The Harvard economist Lant Pritchett has called India a ‘flailing state’. The signs are all around us; in the decaying government schools and the declining public hospitals, in the apathy and incompetence of the police, in the shocking state of our roads and transport systems, in the fouling of our air and water. There is also abundant statistical proof of how Central and State Governments are failing citizens; in the Annual State of Education Reports issued by Pratham, for example, or in the United Nations’ Human Development Report, which places India at a low 130th, more than fifty places below Sri Lanka, which got Independence more or less at the same time as us.
One major reason for this misgovernance is political corruption. I focus in this column on a second major reason, namely, the lack of professional expertise in Government. For in no other democracy do generalists so comprehensively corner the top jobs at the higher levels of the administration. In no other modern society does a person, who got a high rank in an examination thirty-five years ago, automatically go on and be alloted a high-status, high-impact, and vastly important government job thirty five years later, based only or largely on that exam rank.
This dominance of a generalist civil service may have made sense when India was a colony or when, in the first, fraught years of freedom, the country had to be united. But it makes absolutely no sense now, when the government has to effectively meet the challenges of a technologically complex and rapidly changing world. If we are seriously interested in improving the quality and effectiveness of governance in our country, then this hegemony of the IAS must go.
When Narendra Modi became Prime Minister, his more intelligent admirers hoped that he would facilitate the lateral entry of experts into higher levels of Government. For he had come with an impressive mandate, and was known to be a tough, if not ruthless, operator.
Alas, he has done no such thing. The dominance of the under-qualified, risk-averse, and politically subservient IAS in the Central Government continues. In fact, in recent years this dominance has actually expanded; as retired IAS officers are given top posts in regulatory institutions such as TRAI and the CIC, posts that should really be filled by acknowledged experts in these fields.
I should make it clear at this stage that I hold no animus against IAS officers. Many of the finest public servants I know are or were in the IAS. Indeed, I have dedicated two of my books to IAS officers I admire. Yet I do strongly believe that this thoroughgoing dominance of the IAS at the upper reaches of administration is not healthy for our democracy.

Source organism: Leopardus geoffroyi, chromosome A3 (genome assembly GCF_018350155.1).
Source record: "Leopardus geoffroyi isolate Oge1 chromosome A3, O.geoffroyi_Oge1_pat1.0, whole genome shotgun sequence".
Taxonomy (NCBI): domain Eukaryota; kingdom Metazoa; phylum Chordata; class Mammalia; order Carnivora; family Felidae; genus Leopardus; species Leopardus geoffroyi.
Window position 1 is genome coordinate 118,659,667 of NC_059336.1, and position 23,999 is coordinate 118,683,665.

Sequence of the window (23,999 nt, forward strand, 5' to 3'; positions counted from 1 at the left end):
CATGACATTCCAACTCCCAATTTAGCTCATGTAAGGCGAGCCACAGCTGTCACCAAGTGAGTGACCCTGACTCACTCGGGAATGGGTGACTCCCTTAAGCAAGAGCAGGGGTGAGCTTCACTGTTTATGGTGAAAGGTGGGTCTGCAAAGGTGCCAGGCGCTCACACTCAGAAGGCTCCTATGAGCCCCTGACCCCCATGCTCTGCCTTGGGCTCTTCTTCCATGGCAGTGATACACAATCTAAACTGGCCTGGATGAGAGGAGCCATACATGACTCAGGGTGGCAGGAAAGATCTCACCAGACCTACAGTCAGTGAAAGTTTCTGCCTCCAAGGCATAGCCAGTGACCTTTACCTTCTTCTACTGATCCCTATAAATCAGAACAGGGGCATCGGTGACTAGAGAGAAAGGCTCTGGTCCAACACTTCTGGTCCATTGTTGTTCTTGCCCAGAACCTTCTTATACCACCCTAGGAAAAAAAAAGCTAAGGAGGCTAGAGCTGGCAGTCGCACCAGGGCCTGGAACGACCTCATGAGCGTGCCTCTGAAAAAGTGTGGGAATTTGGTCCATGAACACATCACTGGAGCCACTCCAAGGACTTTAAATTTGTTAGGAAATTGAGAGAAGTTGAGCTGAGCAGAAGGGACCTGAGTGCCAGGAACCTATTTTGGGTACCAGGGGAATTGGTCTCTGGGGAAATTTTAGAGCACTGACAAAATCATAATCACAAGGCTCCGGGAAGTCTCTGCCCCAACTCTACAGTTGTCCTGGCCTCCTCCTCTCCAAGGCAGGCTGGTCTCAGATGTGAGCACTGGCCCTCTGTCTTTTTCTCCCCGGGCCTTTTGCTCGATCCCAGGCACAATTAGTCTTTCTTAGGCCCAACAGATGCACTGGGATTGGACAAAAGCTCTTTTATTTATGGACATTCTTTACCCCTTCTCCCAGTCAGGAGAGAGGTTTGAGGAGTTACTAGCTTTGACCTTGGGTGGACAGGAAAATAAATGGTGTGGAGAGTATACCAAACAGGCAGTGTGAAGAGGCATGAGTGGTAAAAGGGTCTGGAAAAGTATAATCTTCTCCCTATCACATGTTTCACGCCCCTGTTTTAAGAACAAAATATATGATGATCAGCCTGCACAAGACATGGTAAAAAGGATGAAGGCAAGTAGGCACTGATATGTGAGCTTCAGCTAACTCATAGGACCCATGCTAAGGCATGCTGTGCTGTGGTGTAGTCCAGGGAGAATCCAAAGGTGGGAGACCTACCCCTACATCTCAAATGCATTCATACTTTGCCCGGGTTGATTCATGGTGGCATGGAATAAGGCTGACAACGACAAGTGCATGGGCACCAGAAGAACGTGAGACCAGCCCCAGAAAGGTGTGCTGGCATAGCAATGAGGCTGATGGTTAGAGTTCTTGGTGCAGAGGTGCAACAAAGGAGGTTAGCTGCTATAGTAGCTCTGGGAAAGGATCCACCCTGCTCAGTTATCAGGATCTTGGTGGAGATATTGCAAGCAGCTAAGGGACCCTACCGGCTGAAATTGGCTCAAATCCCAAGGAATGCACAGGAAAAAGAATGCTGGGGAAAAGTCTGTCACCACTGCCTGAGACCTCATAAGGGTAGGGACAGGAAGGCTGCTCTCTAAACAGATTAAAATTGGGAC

So I offer this modest proposal; for every post in the Central Government from Joint Secretary onwards, there should an open competition. Let us say there is a vacancy at that level in the Ministry of Petroleum. Must this necessarily filled by an IAS officer? Surely a suitable candidate can be found in the private sector, among those who have worked in the petrochemicals industry but now want to contribute to public service, and be active in policy formulation.
This proposal would not, of course, exclude a capable IAS officer, who has the ability to learn, who is innovative, and clear-sighted. Nor it would exclude officers from the other Central Services. What my proposal would however do is widen the catchment area of possible applicants. For, there is no shortage of outstanding professionals who, having assured themselves financial security, would like in their late thirties or early forties to move into public service. These may be lawyers who want to join the law ministry, doctors who hope to contribute to health policy, scholars who wish to influence education policy.
I think that from the level of Joint Secretary upwards, all government jobs should be subject to open competition. At that level one can bring in professionals with expertise, and yet allow them to grow in the state system, before assuming larger responsiblities. Higher posts, such as those of Additional Secretary and Secretary, should be filled in the same fashion, with career civil servants invited to apply, and professionals from outside government encouraged to apply too.
Lateral entrants have several attributes that the typical IAS officer does not. The most important of these, of course, is domain expertise. Lateral entrants are also less likely to be risk averse, since they can always return to the jobs they left in the private sector. They shall be more willing to stand up for their views, partly out of conviction, partly because they have not been habituated to the deference to netas that comes so naturally to the typical IAS officer.
Bringing technically qualified people into Government could greatly energize the administration. It would make it more open, transparent, focused and effective. Ideally, it should be made operative at the level of the States as well as the Centre. I offer this proposal off my own bat, of course. I have no standing in public life, no affiliation with any politician or political party. But both as historian and citizen I believe that such reform is vital to make our Government perform better. For it is truly tragic that, as things now stand, so many young, intelligent, and patriotic Indians think they can find fulfilment only in the private sector or in civil society. They should have the opportunity to bring their zest and idealism to the state, which remains, both for good and for ill, the most powerful and influential agent of social change in India.
A MODEST PROPOSAL TO
(published in the Hindustan Times, 28th August 2016)